This article appeared in the Winter 2007 issue of Texoma Living!.
Poinsettias are one of the longest-lasting blooming plants available to consumers. Here are the basic Do’s and Don’ts:
DO place your plant in indirect sunlight for at least six hours per day. If direct sun can’t be avoided, diffuse the light with a shade or sheer curtain.
DO provide room temperatures between 68-70-degrees. Generally speaking, if you are comfortable, so is your poinsettia.
DO water your plant when the soil feels dry to the touch. Drain any excess water from the tray.
DO use a large, roomy shopping bag to protect your plant when transporting it.
DON’T fertilize your plant when it is in bloom.
DON’T place plants near cold drafts or excessive heat.
There is no reason to discard your Poinsettia after the holidays. To rebloom for the next season:
Continue to follow holiday upkeep tips throughout the winter.
March 17th (St. Patrick’s Day): When bracts (the colored portions of the plant, the actual fl owers are the yellow centers) fade, cut stems back to eight inches above soil line and continue to water regularly.
Lightly fertilize with a balanced all-purpose fertilizer every three to four weeks.
When temperatures are warm, place plant outdoors; first in indirect, then direct sunlight. Avoid temperatures below 50 degrees.
July 4 (Independence Day): Cut back new growth stems. Repot if needed.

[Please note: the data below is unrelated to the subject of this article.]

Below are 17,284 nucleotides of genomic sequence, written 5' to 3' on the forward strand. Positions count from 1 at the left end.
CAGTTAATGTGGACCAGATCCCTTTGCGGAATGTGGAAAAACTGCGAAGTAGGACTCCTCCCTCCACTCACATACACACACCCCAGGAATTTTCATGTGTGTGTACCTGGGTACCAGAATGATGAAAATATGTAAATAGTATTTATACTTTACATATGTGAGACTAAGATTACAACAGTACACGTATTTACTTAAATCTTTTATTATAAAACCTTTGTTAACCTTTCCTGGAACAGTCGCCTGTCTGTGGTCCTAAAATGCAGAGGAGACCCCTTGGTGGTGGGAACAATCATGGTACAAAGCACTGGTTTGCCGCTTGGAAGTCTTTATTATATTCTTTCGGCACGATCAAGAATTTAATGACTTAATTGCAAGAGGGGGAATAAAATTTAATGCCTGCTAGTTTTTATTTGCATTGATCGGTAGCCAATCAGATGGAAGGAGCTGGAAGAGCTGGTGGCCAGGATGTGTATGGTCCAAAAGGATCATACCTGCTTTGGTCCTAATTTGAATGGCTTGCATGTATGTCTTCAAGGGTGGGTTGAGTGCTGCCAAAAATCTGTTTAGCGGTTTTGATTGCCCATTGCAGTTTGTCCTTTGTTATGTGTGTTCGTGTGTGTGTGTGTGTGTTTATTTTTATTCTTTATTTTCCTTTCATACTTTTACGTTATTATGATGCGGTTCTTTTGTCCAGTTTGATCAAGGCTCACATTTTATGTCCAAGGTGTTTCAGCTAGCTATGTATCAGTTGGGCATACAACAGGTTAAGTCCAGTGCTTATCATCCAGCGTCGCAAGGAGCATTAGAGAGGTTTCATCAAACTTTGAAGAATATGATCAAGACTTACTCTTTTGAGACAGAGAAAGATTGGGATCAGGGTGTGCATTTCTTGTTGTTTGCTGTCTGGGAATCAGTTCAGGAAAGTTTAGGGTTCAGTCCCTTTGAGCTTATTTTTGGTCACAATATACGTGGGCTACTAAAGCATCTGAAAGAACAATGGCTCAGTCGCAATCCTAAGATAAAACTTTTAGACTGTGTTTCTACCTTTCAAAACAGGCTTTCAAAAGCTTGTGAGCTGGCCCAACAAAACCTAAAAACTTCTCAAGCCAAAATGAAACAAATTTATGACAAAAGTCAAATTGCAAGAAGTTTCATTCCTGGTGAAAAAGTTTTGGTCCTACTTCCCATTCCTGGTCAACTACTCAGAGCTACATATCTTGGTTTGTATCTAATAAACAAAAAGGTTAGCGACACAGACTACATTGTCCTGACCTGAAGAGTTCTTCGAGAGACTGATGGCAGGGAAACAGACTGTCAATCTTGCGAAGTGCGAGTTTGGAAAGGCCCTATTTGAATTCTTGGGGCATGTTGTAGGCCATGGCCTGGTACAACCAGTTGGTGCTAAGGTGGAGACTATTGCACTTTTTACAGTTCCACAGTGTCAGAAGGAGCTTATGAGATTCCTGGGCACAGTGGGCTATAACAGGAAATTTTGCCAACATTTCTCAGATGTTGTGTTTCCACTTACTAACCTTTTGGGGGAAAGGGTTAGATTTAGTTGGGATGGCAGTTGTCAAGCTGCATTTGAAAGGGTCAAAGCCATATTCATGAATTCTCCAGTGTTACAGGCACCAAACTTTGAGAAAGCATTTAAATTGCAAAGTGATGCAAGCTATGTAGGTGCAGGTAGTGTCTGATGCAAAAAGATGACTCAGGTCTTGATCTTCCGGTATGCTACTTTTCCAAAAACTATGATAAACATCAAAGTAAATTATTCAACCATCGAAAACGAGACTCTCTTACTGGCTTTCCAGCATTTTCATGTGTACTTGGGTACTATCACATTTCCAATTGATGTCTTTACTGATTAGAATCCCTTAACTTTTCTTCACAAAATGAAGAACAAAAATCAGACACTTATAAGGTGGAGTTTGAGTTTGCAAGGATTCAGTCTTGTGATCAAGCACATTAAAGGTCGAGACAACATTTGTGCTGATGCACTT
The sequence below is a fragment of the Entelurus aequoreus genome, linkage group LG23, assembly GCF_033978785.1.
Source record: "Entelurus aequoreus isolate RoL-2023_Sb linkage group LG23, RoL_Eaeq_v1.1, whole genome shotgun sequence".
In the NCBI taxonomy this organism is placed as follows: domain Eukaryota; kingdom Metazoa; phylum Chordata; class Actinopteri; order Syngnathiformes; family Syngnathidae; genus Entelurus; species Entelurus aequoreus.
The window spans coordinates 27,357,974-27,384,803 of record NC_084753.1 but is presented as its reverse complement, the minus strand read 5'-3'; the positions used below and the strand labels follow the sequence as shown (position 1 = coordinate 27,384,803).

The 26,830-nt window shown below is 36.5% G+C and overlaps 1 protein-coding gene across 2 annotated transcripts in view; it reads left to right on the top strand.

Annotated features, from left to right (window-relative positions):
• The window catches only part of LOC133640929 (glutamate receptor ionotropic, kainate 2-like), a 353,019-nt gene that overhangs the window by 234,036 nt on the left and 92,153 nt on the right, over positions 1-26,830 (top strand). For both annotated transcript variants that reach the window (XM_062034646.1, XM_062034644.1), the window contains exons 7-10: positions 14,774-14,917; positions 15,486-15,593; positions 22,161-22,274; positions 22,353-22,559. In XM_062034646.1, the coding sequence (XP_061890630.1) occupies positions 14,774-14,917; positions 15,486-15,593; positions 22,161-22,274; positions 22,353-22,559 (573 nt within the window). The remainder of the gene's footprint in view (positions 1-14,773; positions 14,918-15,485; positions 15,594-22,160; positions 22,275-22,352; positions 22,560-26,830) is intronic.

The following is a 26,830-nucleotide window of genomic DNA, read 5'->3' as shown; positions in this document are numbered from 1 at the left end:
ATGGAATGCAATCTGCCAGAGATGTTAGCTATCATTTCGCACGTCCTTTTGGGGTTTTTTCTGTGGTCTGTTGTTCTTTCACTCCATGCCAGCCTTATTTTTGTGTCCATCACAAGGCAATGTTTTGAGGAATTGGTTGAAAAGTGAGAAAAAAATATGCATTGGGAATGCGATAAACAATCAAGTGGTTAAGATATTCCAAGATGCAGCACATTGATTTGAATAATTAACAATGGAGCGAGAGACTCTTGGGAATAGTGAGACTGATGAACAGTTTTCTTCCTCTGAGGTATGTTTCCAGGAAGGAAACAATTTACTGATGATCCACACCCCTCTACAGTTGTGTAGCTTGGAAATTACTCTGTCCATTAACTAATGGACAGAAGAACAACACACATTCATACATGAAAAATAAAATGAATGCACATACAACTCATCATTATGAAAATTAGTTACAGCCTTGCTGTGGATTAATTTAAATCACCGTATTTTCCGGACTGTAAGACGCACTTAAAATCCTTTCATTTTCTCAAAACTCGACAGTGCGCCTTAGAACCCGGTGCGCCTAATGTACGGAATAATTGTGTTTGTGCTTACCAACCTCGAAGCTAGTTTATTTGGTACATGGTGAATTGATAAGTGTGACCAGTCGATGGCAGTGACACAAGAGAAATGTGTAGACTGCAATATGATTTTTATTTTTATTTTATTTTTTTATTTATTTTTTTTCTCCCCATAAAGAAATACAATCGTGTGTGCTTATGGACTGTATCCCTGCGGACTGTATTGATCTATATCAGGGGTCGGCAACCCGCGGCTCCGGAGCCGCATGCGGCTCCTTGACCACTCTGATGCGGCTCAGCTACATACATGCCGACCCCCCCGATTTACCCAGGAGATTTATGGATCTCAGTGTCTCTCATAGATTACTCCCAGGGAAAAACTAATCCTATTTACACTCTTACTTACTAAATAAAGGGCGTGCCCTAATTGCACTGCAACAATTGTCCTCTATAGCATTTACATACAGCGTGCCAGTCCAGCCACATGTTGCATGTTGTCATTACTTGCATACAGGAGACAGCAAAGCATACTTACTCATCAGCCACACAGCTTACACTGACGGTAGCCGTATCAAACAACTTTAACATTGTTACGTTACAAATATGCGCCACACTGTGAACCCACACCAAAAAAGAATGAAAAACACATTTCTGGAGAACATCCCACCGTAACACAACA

Early September (Labor Day): Move plant inside. Provide six or more hours of direct light.
October 1 through mid-December: Confine plant to complete darkness for 14 hours, giving it 10 hours of natural light daily. This will set the buds and cause bracts to color.
Origin of the Poinsettia at Christmas
Bright, flaming red, star-shaped Poinsettias are known as ‘Flower of the Holy Night’ or ‘Flame Leaf’ in the United States. One of the most popular flowers in Central America, it was brought here by Dr. Joel Poinsett, the first US ambassador to Mexico, over a hundred years ago.
Featured Archive Story
Fishing on Lake Texoma took on a new twist when the lake got its first stock of Striped Bass. A species known for its voracious appetite and extreme power, stripers, or rockfish or linesiders or rollers or squidhounds or greenheads or, if you are of an ichthyologic bent, Morone sasatilis, are saltwater fish that spawn in fresh water.
The Needlework Guild Association has a long tradition that dates back to its founding in 1885. The Sherman branch was organized in 1929 and hosts two event each year. Proceeds from the events help buy new clothing, linens and toiletries for persons in need. Money raised from this year’s tea goes to purchase more than 2,000 clothing items for hundreds of Sherman students.
On a winter day, when the wind whips across the open fields on Schneider Road near Howe, Terry Irvin runs across the back yard to her greenhouse and checks on the hundreds of tiny herbal seedlings that bask under grow lights. She waters them and adjusts the lights, and when it is really cold, she creates a small plastic tent to keep them warmer.
Looking for the Printed Version?You can find a complete set of Texoma Living! Magazine in the library at Austin College.
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